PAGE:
World Library  
Flag as Inappropriate
Email this Article

Sam Cunningham

Article Id: WHEBN0003258774
Reproduction Date:

Title: Sam Cunningham  
Author: World Heritage Encyclopedia
Language: English
Subject: New England Patriots, Bruce Armstrong, 1973 Rose Bowl, Darryl Stingley, USC Trojans football
Publisher: World Heritage Encyclopedia

Sam Cunningham

Sam Cunningham
No. 39
Position: Fullback
Personal information
Date of birth: (1950-08-15) August 15, 1950
Place of birth: Santa Barbara, California
Career information
College: USC
NFL draft: 1973 / Round: 1 / Pick: 11
Career history
Career highlights and awards
Career NFL statistics
Rushing yards: 5,453
Rushing average: 3.9
Rushing TDs: 43
Stats at
College Football Hall of Fame

Samuel Lewis "Sam" Cunningham, Jr (born August 15, 1950) is a retired American football fullback. The media referred to him as Sam "Bam" Cunningham.[1]


  • College career 1
  • Professional career 2
  • References 3
  • External links 4

College career

Cunningham was a letterman for University of Southern California's football team from 1970 through 1972 where he played fullback. He was named an All-American in 1972. He was a member of USC’s 1972 national championship team. In the 1973 Rose Bowl, he scored four touchdowns, which still stands as a modern-day Rose Bowl record. He was named Rose Bowl Player of the Game. He was inducted into the Rose Bowl Hall of Fame in 1992 and into the College Football Hall of Fame in 2010.

In 1970 he was part of USC's "all-black" backfield (the first one of its kind in Division I (NCAA) history), that included quarterback Jimmy Jones and running back Clarence Davis. He had a notable debut[2] performance (135 yards, 2 touchdowns) against an all-white University of Alabama football team, as USC beat Alabama 42-21 in Birmingham on September 12, 1970. His performance in the game was reportedly a factor in convincing the University of Alabama and its fans to let Coach Bear Bryant integrate Southern football. Jerry Claiborne, a former Bryant assistant, said, "Sam Cunningham did more to integrate Alabama in 60 minutes than Martin Luther King did in 20 years."[3][4]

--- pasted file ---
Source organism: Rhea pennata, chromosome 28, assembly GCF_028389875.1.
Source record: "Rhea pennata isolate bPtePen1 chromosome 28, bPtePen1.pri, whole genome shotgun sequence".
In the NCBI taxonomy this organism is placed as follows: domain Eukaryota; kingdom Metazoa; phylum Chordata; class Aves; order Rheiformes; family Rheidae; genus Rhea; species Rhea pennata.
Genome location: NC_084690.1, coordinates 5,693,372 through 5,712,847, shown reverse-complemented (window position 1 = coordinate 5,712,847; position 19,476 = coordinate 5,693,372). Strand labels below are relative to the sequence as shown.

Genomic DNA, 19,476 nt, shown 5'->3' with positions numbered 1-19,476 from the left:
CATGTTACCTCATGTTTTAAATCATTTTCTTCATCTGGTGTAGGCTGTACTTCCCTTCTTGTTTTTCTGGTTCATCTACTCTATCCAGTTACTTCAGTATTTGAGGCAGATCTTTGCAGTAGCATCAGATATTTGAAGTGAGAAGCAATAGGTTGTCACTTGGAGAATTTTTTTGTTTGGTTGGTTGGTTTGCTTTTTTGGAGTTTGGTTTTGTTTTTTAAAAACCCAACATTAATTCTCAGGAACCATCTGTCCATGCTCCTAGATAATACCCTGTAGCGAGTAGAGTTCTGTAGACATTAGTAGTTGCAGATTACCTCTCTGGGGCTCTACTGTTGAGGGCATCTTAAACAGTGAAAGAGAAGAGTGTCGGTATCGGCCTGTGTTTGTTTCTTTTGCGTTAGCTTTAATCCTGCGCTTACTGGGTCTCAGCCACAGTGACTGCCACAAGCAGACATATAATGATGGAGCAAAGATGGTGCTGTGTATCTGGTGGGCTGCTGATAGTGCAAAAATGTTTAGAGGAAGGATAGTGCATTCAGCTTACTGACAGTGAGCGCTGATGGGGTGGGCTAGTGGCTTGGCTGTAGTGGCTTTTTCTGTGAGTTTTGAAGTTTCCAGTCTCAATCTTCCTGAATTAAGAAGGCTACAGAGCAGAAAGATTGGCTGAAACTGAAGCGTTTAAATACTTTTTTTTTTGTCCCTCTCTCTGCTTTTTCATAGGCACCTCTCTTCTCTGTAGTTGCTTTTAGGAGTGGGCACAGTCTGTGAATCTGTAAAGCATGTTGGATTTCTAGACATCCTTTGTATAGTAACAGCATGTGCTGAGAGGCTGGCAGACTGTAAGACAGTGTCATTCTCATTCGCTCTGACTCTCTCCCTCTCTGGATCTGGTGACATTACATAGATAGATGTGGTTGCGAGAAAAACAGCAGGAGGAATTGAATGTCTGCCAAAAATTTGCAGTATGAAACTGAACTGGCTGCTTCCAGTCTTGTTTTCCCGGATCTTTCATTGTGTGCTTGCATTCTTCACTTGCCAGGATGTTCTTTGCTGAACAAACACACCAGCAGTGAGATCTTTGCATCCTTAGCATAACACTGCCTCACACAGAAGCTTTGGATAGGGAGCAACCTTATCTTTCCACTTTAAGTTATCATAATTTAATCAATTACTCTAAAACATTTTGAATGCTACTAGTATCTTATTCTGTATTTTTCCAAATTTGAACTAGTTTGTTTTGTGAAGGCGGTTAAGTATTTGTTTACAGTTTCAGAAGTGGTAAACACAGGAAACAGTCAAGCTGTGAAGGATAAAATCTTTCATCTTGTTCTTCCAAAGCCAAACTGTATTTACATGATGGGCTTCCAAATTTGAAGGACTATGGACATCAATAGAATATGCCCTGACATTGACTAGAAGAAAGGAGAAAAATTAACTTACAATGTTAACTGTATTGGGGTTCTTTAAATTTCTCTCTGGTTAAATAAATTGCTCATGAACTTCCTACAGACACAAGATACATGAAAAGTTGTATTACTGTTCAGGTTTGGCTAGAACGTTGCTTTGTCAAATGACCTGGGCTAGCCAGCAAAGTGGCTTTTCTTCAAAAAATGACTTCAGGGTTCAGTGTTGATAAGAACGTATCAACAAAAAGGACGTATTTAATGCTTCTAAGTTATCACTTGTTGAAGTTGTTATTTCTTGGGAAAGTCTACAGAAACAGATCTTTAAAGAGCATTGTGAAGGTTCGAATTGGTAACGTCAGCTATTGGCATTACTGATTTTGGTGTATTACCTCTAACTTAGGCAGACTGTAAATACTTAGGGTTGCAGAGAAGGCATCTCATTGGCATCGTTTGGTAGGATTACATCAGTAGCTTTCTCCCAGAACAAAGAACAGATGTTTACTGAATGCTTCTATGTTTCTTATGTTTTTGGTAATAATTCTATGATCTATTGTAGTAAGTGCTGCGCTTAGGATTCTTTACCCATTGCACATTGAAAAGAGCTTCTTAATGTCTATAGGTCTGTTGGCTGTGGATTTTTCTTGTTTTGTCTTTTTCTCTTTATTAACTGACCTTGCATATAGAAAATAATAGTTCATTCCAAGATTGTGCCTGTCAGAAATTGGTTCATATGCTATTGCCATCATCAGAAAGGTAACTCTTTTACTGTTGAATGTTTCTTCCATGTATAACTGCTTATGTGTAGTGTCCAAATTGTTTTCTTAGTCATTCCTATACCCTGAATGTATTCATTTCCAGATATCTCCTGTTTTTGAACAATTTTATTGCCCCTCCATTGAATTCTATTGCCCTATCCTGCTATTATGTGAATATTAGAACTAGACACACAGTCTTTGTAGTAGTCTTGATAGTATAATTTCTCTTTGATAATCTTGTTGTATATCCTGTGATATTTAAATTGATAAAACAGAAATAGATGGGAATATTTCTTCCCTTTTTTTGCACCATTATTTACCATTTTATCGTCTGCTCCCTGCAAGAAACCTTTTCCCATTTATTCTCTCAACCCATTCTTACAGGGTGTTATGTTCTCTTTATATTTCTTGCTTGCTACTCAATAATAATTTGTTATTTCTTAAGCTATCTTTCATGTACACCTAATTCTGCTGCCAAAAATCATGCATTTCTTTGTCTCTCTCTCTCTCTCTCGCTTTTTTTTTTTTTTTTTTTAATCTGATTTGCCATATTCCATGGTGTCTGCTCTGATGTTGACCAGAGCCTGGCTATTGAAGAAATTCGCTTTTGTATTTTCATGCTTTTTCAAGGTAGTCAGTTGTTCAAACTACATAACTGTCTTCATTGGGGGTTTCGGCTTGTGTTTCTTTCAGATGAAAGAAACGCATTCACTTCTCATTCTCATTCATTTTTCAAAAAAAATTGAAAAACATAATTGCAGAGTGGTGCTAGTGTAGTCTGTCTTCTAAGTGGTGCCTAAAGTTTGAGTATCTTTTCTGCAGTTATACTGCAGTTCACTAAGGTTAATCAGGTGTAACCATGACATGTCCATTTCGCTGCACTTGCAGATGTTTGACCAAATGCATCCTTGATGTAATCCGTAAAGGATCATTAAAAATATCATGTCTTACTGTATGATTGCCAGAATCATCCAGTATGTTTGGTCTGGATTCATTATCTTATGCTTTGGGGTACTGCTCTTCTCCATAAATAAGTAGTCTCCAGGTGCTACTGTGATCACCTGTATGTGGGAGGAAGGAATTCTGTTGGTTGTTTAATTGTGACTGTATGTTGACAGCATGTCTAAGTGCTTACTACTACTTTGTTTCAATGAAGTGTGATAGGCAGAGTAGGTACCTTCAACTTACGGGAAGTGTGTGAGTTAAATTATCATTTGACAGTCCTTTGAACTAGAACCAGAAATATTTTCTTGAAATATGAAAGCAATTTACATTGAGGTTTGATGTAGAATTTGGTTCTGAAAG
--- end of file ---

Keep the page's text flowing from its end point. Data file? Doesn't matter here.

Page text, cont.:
Professional career

In only his second year 1974, he gained 811 yards and 9 touchdowns as he led the New England Patriots to a surprising 4-0 start before faltering to a 7-7 finish. In 1977 he gained a career high 1,015 yards and scored 4 touchdowns, and also caught 42 receptions for 370 yards and a touchdown. He played his entire career (1973 through 1982) with the Patriots and was a 1978 Pro Bowl selection.

Cunningham finished his career with 5,453 rushing yards, 210 receptions for 1,905 yards, and 49 touchdowns. He is the older brother of former UNLV and NFL quarterback (and All-America punter and Pro Bowl quarterback) Randall Cunningham and uncle of Randall Cunningham II and Vashti Cunningham.

Cunningham is the 2010 Inductee to the Patriots Hall of Fame.


  1. ^ Chapin, Dwight - McKay's Message Puts the Bam Back in Sam. Los Angeles Times, October 15, 1971. "The name-Sam (Bam) Cunningham--makes you think of a big guy crunching through tacklers like a truck going through a plate glass window."
  2. ^ Schoen, David (2013-04-11). "Gorman siblings not burdened by celebrated name".  
  3. ^ USC Legends: Sam Cunningham
  4. ^ Rose Bowl Legends: Sam Cunningham

External links

Preceded by
Josh Ashton
New England Patriots leading rusher
Succeeded by
Mack Herron
Preceded by
Mack Herron
New England Patriots leading rusher
Succeeded by
Vagas Ferguson
This article was sourced from Creative Commons Attribution-ShareAlike License; additional terms may apply. World Heritage Encyclopedia content is assembled from numerous content providers, Open Access Publishing, and in compliance with The Fair Access to Science and Technology Research Act (FASTR), Wikimedia Foundation, Inc., Public Library of Science, The Encyclopedia of Life, Open Book Publishers (OBP), PubMed, U.S. National Library of Medicine, National Center for Biotechnology Information, U.S. National Library of Medicine, National Institutes of Health (NIH), U.S. Department of Health & Human Services, and, which sources content from all federal, state, local, tribal, and territorial government publication portals (.gov, .mil, .edu). Funding for and content contributors is made possible from the U.S. Congress, E-Government Act of 2002.
Crowd sourced content that is contributed to World Heritage Encyclopedia is peer reviewed and edited by our editorial staff to ensure quality scholarly research articles.
By using this site, you agree to the Terms of Use and Privacy Policy. World Heritage Encyclopedia™ is a registered trademark of the World Public Library Association, a non-profit organization.

Copyright © World Library Foundation. All rights reserved. eBooks from Project Gutenberg are sponsored by the World Library Foundation,
a 501c(4) Member's Support Non-Profit Organization, and is NOT affiliated with any governmental agency or department.